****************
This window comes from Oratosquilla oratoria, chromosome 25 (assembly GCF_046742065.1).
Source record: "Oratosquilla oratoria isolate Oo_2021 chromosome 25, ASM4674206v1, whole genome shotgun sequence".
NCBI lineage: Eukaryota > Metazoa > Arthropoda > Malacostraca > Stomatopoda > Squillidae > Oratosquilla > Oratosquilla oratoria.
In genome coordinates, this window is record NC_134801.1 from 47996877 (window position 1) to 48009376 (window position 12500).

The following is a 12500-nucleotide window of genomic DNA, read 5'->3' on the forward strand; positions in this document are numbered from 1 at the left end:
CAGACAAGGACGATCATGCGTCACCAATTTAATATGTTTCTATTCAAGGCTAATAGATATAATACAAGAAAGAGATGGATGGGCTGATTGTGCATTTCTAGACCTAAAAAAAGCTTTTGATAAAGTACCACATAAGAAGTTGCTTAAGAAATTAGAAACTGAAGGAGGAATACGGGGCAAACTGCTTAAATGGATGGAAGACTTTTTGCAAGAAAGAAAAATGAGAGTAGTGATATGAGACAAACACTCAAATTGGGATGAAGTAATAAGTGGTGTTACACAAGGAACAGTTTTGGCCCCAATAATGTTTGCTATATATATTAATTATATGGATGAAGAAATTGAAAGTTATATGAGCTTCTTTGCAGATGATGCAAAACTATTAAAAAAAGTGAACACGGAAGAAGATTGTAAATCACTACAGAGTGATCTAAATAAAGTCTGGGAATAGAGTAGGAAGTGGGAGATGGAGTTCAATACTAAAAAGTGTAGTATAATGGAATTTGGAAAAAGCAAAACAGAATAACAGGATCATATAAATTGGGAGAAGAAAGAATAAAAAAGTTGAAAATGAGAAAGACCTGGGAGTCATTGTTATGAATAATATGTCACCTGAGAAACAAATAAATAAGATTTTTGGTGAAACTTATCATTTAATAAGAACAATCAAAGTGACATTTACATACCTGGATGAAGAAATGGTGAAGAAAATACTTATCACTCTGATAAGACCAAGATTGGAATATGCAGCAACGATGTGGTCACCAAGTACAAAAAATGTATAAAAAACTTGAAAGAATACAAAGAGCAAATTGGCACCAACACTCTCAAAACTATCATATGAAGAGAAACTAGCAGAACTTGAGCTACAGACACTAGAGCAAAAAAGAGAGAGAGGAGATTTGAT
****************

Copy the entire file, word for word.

This window comes from Oratosquilla oratoria, chromosome 25 (assembly GCF_046742065.1).
Source record: "Oratosquilla oratoria isolate Oo_2021 chromosome 25, ASM4674206v1, whole genome shotgun sequence".
NCBI lineage: Eukaryota > Metazoa > Arthropoda > Malacostraca > Stomatopoda > Squillidae > Oratosquilla > Oratosquilla oratoria.
In genome coordinates, this window is record NC_134801.1 from 47996877 (window position 1) to 48009376 (window position 12500).

The following is a 12500-nucleotide window of genomic DNA, read 5'->3' on the forward strand; positions in this document are numbered from 1 at the left end:
CAGACAAGGACGATCATGCGTCACCAATTTAATATGTTTCTATTCAAGGCTAATAGATATAATACAAGAAAGAGATGGATGGGCTGATTGTGCATTTCTAGACCTAAAAAAAGCTTTTGATAAAGTACCACATAAGAAGTTGCTTAAGAAATTAGAAACTGAAGGAGGAATACGGGGCAAACTGCTTAAATGGATGGAAGACTTTTTGCAAGAAAGAAAAATGAGAGTAGTGATATGAGACAAACACTCAAATTGGGATGAAGTAATAAGTGGTGTTACACAAGGAACAGTTTTGGCCCCAATAATGTTTGCTATATATATTAATTATATGGATGAAGAAATTGAAAGTTATATGAGCTTCTTTGCAGATGATGCAAAACTATTAAAAAAAGTGAACACGGAAGAAGATTGTAAATCACTACAGAGTGATCTAAATAAAGTCTGGGAATAGAGTAGGAAGTGGGAGATGGAGTTCAATACTAAAAAGTGTAGTATAATGGAATTTGGAAAAAGCAAAACAGAATAACAGGATCATATAAATTGGGAGAAGAAAGAATAAAAAAGTTGAAAATGAGAAAGACCTGGGAGTCATTGTTATGAATAATATGTCACCTGAGAAACAAATAAATAAGATTTTTGGTGAAACTTATCATTTAATAAGAACAATCAAAGTGACATTTACATACCTGGATGAAGAAATGGTGAAGAAAATACTTATCACTCTGATAAGACCAAGATTGGAATATGCAGCAACGATGTGGTCACCAAGTACAAAAAATGTATAAAAAACTTGAAAGAATACAAAGAGCAAATTGGCACCAACACTCTCAAAACTATCATATGAAGAGAAACTAGCAGAACTTGAGCTACAGACACTAGAGCAAAAAAGAGAGAGAGGAGATTTGAT